'Justice Week' at Queen Mary University encourages hatred and division (Update: Statement from Queen Mary University)
UPDATE: Student Rights have received a statement from Queen Mary University on this issue, which states that:
"The Islamic Society of the Queen Mary Students' Union has organised and is hosting 'Justice Week'. The decision by the Society to host these events and any views expressed are not a reflection of the Queen Mary administration. However, our views on the importance of Freedom of Expression are clear and on the public record.
For events to proceed at QM, the university must be satisfied that the safety of attendees and speakers is ensured, and that no speakers hold convictions relating to public statements they have made in the UK. Where necessary, QM advisors will work with organisers up to and during events to ensure that such conditions are met.
We believe that our students, should they choose to attend these events, have the intelligence and powers of discrimination to judge for themselves the merits or otherwise of the opinions put forward and views debated".
Two years ago, in November 2010, the Islamic Society at Imperial College faced a barrage of criticism after it organised a ‘Justice Week’ event which featured a number of anti-Western speakers, as well as individuals who had been supportive of overseas terrorism.
Next week, the Islamic Society at Queen Mary University will be hosting its own ‘Justice Week’, an event which promises to be more extreme than that held by Imperial College ISOC.
The week will promote support for Aafia Siddiqui, described as an Al-Qaeda facilitator by the FBI, defend Guantanamo detainee Shaker Aamer, and aims to raise money for a charity which supports the families of prisoners detained under terrorism legislation.
The main attractions of the week will be two evening lectures focusing on the situations of a number of prisoners arrested on suspicion of terrorism offences, where students will be able to “find out about one of the greatest injustices in our recent history”.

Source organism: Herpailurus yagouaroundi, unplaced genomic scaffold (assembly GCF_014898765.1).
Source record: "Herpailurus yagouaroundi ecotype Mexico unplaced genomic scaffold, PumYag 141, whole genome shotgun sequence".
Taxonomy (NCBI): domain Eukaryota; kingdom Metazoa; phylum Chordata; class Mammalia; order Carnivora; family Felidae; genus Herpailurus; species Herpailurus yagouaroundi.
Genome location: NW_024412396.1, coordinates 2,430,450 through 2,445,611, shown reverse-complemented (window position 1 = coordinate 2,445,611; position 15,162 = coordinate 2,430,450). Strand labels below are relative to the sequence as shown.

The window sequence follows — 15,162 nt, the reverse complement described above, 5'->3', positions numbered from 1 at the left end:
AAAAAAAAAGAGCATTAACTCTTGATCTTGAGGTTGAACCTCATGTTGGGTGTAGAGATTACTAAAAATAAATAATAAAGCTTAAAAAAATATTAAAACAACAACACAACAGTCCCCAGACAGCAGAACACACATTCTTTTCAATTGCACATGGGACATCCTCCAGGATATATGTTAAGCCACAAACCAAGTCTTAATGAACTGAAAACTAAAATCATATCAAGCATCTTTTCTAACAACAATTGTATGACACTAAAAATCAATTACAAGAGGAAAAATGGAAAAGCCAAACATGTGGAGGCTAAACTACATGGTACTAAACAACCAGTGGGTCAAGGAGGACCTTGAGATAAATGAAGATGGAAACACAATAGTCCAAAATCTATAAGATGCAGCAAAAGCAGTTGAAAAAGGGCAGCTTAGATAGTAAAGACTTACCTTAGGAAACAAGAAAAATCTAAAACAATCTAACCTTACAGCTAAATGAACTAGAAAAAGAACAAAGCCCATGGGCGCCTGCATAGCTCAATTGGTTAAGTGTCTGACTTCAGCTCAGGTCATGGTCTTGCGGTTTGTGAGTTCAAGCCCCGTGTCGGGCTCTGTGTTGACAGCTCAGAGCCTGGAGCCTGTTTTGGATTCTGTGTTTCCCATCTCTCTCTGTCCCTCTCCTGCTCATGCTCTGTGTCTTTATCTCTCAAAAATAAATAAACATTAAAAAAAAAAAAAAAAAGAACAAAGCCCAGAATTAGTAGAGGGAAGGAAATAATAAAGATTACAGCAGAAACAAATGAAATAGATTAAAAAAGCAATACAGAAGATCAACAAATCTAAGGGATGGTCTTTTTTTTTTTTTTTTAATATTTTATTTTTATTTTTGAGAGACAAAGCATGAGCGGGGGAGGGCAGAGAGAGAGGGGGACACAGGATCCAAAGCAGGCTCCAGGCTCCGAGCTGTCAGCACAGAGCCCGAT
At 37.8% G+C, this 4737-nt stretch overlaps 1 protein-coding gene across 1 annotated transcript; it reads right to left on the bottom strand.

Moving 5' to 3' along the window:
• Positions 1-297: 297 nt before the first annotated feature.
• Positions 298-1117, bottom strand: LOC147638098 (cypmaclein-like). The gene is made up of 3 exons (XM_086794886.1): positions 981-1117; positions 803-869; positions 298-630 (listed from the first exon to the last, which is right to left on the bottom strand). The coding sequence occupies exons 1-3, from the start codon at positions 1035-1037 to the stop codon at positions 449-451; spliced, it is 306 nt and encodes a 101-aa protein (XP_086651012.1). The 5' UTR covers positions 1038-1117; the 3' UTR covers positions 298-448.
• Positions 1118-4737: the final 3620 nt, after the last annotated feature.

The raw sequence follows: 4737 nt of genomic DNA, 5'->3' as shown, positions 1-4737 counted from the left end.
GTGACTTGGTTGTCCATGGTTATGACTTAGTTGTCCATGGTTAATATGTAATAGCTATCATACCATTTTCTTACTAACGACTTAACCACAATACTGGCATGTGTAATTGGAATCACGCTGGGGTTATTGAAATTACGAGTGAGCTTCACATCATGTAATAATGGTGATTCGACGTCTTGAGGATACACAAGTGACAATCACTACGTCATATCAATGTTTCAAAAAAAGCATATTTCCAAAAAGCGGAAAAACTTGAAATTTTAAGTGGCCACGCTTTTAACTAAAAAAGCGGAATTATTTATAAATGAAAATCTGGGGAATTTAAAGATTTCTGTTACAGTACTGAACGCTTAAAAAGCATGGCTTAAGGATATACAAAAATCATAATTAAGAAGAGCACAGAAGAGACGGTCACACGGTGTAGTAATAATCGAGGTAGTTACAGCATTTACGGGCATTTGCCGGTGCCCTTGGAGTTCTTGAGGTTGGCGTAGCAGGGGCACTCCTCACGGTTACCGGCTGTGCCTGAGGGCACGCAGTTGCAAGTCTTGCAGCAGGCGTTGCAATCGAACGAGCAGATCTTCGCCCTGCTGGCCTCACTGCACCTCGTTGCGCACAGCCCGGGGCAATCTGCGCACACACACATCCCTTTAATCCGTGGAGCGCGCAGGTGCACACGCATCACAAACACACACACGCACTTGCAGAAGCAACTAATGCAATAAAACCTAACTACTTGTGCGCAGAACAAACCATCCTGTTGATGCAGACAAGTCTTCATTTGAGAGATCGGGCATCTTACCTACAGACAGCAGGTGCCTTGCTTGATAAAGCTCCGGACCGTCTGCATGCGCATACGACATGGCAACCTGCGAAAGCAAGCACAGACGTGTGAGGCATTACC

However, this will not be a balanced, academic discussion of the facts, but a one-sided and misleading event designed to reinforce grievances that recruiters for violent extremism are all too happy to prey on.
On Monday 12th November, the first event will feature Asim Qureshi, the executive director of CagePrisoners, who will discuss extradition and rendition in an event that focuses on the cases of Babar Ahmed and Talha Ahsan, extradited to the US last month.
Qureshi has a history of supporting violent activity, stating at a Hizb ut-Tahrir rally in 2006 that “when we see the examples of our brothers and sisters, fighting in Chechnya, Iraq, Palestine, Kashmir, Afghanistan, then we know where the example lies...We know that it is incumbent upon all of us to support the jihad of our brothers and sisters in these countries when they are facing the oppression of the West”.
The second lecture of the week, ‘Save Shaker Aamer: Final British Prisoner in Guantanamo Bay’, will feature Joy Hurcombe, the chair of the ‘Save Shaker Aamer Campaign’, who will speak on Thursday 15th November.
Aamer is portrayed solely as a victim by the campaign, which asks “why is Shaker Aamer not back home with his family in London?”, yet fails to mention that Aamer has been described as an “extremely active” recruiter for Al-Qaeda by Abu Zubaydah, himself a senior Al-Qaeda figure.
Aamer has also openly admitted travelling to fight in Afghanistan in 1999, as well as being the roommate of Zacarias Moussaoui, convicted of involvement in the 9/11 attacks.
He also claims to have regularly met with Ibn al Shaykh al-Libi, the commander at Khalden, an Al-Qaeda traing camp in Afghanistan.